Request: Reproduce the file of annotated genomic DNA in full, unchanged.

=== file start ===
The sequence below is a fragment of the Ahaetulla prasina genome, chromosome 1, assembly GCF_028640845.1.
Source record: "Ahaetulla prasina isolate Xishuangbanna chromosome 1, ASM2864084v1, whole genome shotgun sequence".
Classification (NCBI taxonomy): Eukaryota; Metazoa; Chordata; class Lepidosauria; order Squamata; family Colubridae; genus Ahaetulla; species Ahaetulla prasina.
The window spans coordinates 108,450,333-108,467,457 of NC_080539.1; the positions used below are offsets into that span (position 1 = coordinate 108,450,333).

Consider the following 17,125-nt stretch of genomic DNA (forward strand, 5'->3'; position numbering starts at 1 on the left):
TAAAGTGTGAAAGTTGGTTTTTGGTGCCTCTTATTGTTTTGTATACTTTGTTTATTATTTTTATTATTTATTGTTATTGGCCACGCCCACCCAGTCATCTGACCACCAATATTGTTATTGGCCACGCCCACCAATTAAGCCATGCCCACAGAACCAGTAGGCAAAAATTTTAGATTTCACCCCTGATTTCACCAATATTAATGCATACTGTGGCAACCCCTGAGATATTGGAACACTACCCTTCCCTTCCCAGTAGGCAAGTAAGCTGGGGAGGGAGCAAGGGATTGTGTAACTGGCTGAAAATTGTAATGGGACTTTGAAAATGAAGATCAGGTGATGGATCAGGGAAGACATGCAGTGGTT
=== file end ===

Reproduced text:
The sequence below is a fragment of the Ahaetulla prasina genome, chromosome 1, assembly GCF_028640845.1.
Source record: "Ahaetulla prasina isolate Xishuangbanna chromosome 1, ASM2864084v1, whole genome shotgun sequence".
Classification (NCBI taxonomy): Eukaryota; Metazoa; Chordata; class Lepidosauria; order Squamata; family Colubridae; genus Ahaetulla; species Ahaetulla prasina.
The window spans coordinates 108,450,333-108,467,457 of NC_080539.1; the positions used below are offsets into that span (position 1 = coordinate 108,450,333).

Consider the following 17,125-nt stretch of genomic DNA (forward strand, 5'->3'; position numbering starts at 1 on the left):
TAAAGTGTGAAAGTTGGTTTTTGGTGCCTCTTATTGTTTTGTATACTTTGTTTATTATTTTTATTATTTATTGTTATTGGCCACGCCCACCCAGTCATCTGACCACCAATATTGTTATTGGCCACGCCCACCAATTAAGCCATGCCCACAGAACCAGTAGGCAAAAATTTTAGATTTCACCCCTGATTTCACCAATATTAATGCATACTGTGGCAACCCCTGAGATATTGGAACACTACCCTTCCCTTCCCAGTAGGCAAGTAAGCTGGGGAGGGAGCAAGGGATTGTGTAACTGGCTGAAAATTGTAATGGGACTTTGAAAATGAAGATCAGGTGATGGATCAGGGAAGACATGCAGTGGTT